Democratic Sen. Chuck Schumer threw Obamacare under the bus Tuesday, charging that Democrats should not have passed the law in 2010.
Schumer, the third-ranking Senate Democrat, spoke Tuesday at the National Press Club in Washington about the Democrats’ losses in this year’s elections. He encouraged Democrats to embrace government despite their electoral crash but also admitted that the Democratic House and Senate should not have passed Obamacare.
Democrats should have focused on directly helping the middle class, Schumer argued.
“Unfortunately, Democrats blew the opportunity the American people gave them” by electing President Obama and a Democratic-controlled Congress in 2008. “We took their mandate and put all our focus on the wrong problem.”
“The plight of uninsured Americans and the hardships created by unfair insurance company practices certainly needed to be addressed,” Schumer said. “But it wasn’t the change we were hired to make” in the 2008 election. “Americans were crying out for the end to the recession, for better wages and more jobs — not changes in health care.”
“The Affordable Care Act was aimed at the 36 million Americans who were not covered,” Schumer continued. “It’s been reported that only a third of the uninsured are even registered to vote,” making Obamacare unlikely to win the Democrats any votes at all.
“Even if the uninsured kept with the rate, which they likely didn’t, you would still only be talking about five percent of the electorate,” Schumer said. It made “no political sense” and left the middle class thinking the “Democrats are not paying enough attention to me.”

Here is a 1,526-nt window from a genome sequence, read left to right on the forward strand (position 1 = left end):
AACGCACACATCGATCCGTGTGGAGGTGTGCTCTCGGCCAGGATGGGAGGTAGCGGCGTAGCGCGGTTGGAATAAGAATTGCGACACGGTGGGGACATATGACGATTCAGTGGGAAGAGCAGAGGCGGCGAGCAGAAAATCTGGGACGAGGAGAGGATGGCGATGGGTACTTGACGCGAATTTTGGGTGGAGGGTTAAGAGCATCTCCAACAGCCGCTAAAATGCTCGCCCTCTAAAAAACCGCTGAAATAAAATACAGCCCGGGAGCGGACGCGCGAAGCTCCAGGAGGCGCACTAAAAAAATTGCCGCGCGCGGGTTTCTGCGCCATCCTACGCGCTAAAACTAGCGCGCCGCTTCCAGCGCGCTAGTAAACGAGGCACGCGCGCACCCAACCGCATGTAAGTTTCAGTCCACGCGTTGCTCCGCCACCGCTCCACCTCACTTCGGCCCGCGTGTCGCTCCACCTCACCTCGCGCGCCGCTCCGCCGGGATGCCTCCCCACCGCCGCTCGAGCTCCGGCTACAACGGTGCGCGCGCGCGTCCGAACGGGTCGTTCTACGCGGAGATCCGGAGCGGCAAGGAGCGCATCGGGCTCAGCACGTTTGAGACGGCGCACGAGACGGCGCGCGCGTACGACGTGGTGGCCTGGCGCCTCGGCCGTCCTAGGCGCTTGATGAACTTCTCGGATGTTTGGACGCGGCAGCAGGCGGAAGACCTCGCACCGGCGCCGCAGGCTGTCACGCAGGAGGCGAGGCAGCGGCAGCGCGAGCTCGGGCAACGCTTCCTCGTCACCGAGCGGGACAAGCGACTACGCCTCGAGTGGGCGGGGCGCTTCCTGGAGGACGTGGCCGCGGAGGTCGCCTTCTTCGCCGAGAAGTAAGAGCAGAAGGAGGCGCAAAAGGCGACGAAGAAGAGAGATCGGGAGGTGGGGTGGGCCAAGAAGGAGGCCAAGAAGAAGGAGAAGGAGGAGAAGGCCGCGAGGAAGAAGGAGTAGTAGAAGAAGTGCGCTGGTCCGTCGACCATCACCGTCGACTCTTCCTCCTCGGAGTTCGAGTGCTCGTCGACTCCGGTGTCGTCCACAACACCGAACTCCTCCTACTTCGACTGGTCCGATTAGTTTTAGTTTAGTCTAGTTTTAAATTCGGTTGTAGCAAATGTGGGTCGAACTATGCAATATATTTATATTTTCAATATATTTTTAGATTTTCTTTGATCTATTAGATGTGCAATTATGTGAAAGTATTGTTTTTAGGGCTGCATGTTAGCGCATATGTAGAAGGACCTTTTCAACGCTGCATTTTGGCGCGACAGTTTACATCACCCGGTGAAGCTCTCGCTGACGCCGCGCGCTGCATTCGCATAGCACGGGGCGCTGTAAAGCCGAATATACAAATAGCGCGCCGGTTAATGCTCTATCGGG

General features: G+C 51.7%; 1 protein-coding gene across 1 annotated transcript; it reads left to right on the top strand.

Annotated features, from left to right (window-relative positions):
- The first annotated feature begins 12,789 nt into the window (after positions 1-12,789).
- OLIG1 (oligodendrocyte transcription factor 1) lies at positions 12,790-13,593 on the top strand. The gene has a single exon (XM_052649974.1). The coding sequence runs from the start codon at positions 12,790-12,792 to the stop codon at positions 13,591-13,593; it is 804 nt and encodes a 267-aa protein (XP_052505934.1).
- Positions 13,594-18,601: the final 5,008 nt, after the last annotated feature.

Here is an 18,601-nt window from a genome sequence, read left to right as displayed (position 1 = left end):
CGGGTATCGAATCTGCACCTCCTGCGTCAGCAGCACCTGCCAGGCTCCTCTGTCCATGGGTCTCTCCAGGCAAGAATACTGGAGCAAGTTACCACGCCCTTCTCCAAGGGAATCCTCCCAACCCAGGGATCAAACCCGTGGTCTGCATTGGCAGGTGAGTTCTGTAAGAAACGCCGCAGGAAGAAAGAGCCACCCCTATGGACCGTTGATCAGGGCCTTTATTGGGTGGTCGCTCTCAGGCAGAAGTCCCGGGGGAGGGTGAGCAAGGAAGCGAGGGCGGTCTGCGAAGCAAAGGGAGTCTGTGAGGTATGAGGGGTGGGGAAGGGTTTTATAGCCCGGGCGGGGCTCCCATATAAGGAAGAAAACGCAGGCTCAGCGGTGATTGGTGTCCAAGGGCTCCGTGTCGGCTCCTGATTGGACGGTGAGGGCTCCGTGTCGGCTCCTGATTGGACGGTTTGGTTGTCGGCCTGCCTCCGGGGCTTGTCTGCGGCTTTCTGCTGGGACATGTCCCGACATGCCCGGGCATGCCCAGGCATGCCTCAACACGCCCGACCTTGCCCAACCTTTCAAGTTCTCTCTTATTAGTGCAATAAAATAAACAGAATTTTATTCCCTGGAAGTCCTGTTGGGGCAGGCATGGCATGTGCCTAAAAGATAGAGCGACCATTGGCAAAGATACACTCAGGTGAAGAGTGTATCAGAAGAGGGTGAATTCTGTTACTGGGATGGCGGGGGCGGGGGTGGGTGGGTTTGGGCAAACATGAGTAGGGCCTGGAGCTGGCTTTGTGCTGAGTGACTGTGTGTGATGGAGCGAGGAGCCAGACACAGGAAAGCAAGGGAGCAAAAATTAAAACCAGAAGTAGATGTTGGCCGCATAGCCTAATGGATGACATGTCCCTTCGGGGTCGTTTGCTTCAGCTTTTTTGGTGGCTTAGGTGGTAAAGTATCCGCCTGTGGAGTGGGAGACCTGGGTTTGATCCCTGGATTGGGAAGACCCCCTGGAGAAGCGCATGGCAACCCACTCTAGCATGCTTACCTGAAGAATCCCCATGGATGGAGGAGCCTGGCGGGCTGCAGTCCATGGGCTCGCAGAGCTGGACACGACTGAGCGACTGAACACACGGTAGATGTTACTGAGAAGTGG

Schumer repeatedly slammed tea party forces and business, while promoting a “strong government.” He claimed that many Americans aren’t actually anti-government, but only want government to be “on their side.”
“Even though health care had very real benefits, it did for a small slice of the country,” Schumer admitted. “There were even some policies that would help constituencies in the middle class, but not a great deal of people. Those policies should be considered, but shouldn’t be the core of the Democratic platform.”
Schumer also said the new Republican Senate majority’s goal of repealing the medical device tax a focus on the “short term needs of a few, narrow special interests.”
Repeal “might create a few jobs in a certain and small industry. But funding [the National Institutes of Health] would create hundreds of thousands of jobs, not only with medical devices, but pharmaceuticals, biotech and a host of other spin-off industries,” Schumer argued, although he noted even he supports its repeal.